"I think one largely missed element of this is the television itself," Britton, CEO of consumer intelligence company Suzy, said on "Closing Bell." "If I were a large company like Netflix or even Apple, I would buy a company that makes TV consoles and give them to high-income consumers for free."
The reason, Britton argued, is that pieces of hardware like TVs are the "last mile for content."
"We see that with the iPhone," Britton said. "I think whoever controls that last-mile distribution is going to win, so I'm surprised that a defunct or an about-to-go-out-of-business company that makes TV consoles hasn't been approached by one of these content companies."
The streaming landscape has grown increasingly crowded, bringing added competition to established players like Netflix, Hulu and HBO.
Britton's comments Friday follow news that Disney is banning ads from competitor Netflix on all of its TV platforms except for ESPN.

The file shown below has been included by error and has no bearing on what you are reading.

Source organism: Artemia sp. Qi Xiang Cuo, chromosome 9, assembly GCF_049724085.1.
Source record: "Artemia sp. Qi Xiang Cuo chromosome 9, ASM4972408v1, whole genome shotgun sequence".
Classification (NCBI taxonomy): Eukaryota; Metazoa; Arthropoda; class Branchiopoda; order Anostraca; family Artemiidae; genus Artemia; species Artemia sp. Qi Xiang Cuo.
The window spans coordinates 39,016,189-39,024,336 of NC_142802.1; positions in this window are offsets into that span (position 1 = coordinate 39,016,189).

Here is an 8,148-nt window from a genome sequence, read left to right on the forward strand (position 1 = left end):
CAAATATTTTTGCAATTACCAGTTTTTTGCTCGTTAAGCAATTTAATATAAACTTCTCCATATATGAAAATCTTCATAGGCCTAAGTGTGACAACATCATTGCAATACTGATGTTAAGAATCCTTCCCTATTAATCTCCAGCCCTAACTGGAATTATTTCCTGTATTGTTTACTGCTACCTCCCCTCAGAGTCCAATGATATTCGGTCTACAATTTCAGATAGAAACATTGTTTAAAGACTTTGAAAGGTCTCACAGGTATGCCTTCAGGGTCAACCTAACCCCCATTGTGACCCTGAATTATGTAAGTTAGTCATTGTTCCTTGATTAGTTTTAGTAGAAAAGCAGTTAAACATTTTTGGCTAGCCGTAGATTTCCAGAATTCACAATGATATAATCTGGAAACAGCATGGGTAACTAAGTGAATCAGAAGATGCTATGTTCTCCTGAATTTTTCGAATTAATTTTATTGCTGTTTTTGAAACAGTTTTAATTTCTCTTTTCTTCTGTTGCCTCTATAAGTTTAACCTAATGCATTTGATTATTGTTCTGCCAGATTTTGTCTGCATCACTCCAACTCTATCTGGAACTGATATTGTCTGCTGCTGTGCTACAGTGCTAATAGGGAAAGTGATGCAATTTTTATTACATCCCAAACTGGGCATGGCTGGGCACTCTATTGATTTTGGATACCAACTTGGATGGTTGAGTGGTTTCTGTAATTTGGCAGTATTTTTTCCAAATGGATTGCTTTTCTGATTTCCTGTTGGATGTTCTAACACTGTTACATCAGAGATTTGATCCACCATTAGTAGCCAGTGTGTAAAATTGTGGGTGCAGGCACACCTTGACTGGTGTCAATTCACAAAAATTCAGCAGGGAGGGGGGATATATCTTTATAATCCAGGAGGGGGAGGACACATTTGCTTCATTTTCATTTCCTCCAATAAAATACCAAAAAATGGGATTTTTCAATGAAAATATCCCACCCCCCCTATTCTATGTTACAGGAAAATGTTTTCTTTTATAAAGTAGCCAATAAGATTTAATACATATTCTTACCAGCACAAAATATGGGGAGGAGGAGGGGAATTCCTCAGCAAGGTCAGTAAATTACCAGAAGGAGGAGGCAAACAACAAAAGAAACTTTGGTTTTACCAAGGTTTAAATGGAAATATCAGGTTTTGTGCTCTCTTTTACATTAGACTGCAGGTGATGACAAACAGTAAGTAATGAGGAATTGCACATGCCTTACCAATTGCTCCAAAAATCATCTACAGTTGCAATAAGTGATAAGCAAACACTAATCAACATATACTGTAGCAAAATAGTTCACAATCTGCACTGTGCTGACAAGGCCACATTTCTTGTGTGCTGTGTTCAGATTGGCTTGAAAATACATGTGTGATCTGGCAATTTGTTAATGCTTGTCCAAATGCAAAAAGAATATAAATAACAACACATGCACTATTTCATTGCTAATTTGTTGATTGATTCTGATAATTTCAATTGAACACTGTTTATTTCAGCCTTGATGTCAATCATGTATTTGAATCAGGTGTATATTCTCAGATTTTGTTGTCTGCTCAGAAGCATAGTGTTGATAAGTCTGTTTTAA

Britton said he didn't think that would be a major setback for Netflix's business, outside of the Oscars "where they can't run ads."
"But besides that, there's plenty of other places for them to capture customers," he said.
At the same time, Britton said Netflix faces other headwinds. Yes, Netflix has great content, Britton said, but that is accomplished mainly through "writing checks."
But "companies like Apple and Amazon have deeper checkbooks, and they have a thriving direct-to-consumer base," Britton said.
Britton said Apple has a strong ecosystem in the home, with iTunes and Apple TV, "which I think is incredibly powerful." Amazon also has a strong existing presence through Prime, Britton said.
"For consumers, you get free shipping on your Amazon products and you can pay for the subscription, where Netflix you just get the content," Britton said. "So that's why I think it's really hard for them to compete because they were first to market, but as these competitors come in, I think it's going to be hard for them to hold their ground."
Netflix could gain stronger footing by controlling a piece of hardware that helps distribute its content, Britton argued.
"I think you need the whole stack, so to speak," he said.
Disclosure: Comcast is the owner of NBCUniversal, parent company of CNBC and CNBC.com.